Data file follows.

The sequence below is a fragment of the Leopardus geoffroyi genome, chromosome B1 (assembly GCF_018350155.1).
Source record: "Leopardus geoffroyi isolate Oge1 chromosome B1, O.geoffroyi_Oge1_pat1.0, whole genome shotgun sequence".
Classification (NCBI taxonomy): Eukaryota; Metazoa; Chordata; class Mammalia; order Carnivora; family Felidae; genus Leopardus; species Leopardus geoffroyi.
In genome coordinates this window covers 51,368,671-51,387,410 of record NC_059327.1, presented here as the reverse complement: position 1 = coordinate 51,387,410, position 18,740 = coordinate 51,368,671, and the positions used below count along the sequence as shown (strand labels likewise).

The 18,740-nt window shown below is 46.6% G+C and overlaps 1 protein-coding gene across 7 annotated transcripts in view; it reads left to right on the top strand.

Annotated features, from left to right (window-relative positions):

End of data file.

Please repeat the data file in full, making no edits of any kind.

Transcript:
The sequence below is a fragment of the Leopardus geoffroyi genome, chromosome B1 (assembly GCF_018350155.1).
Source record: "Leopardus geoffroyi isolate Oge1 chromosome B1, O.geoffroyi_Oge1_pat1.0, whole genome shotgun sequence".
Classification (NCBI taxonomy): Eukaryota; Metazoa; Chordata; class Mammalia; order Carnivora; family Felidae; genus Leopardus; species Leopardus geoffroyi.
In genome coordinates this window covers 51,368,671-51,387,410 of record NC_059327.1, presented here as the reverse complement: position 1 = coordinate 51,387,410, position 18,740 = coordinate 51,368,671, and the positions used below count along the sequence as shown (strand labels likewise).

The 18,740-nt window shown below is 46.6% G+C and overlaps 1 protein-coding gene across 7 annotated transcripts in view; it reads left to right on the top strand.

Annotated features, from left to right (window-relative positions):